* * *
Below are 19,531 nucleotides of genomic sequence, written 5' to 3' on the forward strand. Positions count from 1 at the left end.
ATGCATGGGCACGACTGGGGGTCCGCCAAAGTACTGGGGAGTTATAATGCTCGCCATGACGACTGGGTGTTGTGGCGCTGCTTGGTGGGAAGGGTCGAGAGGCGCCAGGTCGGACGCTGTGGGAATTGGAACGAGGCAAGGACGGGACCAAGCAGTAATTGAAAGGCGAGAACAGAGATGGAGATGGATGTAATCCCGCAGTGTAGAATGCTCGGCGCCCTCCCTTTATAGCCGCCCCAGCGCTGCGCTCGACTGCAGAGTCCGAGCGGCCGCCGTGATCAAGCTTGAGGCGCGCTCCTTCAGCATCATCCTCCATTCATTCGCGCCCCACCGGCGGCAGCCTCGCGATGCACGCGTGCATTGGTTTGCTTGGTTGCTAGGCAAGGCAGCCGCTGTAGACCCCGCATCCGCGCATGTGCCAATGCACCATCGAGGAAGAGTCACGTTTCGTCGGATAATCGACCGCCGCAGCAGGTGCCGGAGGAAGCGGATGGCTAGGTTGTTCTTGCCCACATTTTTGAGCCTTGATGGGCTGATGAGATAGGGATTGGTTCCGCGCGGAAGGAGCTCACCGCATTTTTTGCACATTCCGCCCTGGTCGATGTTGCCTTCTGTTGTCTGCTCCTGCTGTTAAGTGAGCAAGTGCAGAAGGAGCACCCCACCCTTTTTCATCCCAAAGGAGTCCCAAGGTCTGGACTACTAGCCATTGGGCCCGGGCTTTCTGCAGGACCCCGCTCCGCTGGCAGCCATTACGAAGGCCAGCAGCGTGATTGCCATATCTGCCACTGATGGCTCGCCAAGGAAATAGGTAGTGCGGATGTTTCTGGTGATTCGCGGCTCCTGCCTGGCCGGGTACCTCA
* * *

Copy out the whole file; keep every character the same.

Below are 19,531 nucleotides of genomic sequence, written 5' to 3' on the forward strand. Positions count from 1 at the left end.
ATGCATGGGCACGACTGGGGGTCCGCCAAAGTACTGGGGAGTTATAATGCTCGCCATGACGACTGGGTGTTGTGGCGCTGCTTGGTGGGAAGGGTCGAGAGGCGCCAGGTCGGACGCTGTGGGAATTGGAACGAGGCAAGGACGGGACCAAGCAGTAATTGAAAGGCGAGAACAGAGATGGAGATGGATGTAATCCCGCAGTGTAGAATGCTCGGCGCCCTCCCTTTATAGCCGCCCCAGCGCTGCGCTCGACTGCAGAGTCCGAGCGGCCGCCGTGATCAAGCTTGAGGCGCGCTCCTTCAGCATCATCCTCCATTCATTCGCGCCCCACCGGCGGCAGCCTCGCGATGCACGCGTGCATTGGTTTGCTTGGTTGCTAGGCAAGGCAGCCGCTGTAGACCCCGCATCCGCGCATGTGCCAATGCACCATCGAGGAAGAGTCACGTTTCGTCGGATAATCGACCGCCGCAGCAGGTGCCGGAGGAAGCGGATGGCTAGGTTGTTCTTGCCCACATTTTTGAGCCTTGATGGGCTGATGAGATAGGGATTGGTTCCGCGCGGAAGGAGCTCACCGCATTTTTTGCACATTCCGCCCTGGTCGATGTTGCCTTCTGTTGTCTGCTCCTGCTGTTAAGTGAGCAAGTGCAGAAGGAGCACCCCACCCTTTTTCATCCCAAAGGAGTCCCAAGGTCTGGACTACTAGCCATTGGGCCCGGGCTTTCTGCAGGACCCCGCTCCGCTGGCAGCCATTACGAAGGCCAGCAGCGTGATTGCCATATCTGCCACTGATGGCTCGCCAAGGAAATAGGTAGTGCGGATGTTTCTGGTGATTCGCGGCTCCTGCCTGGCCGGGTACCTCA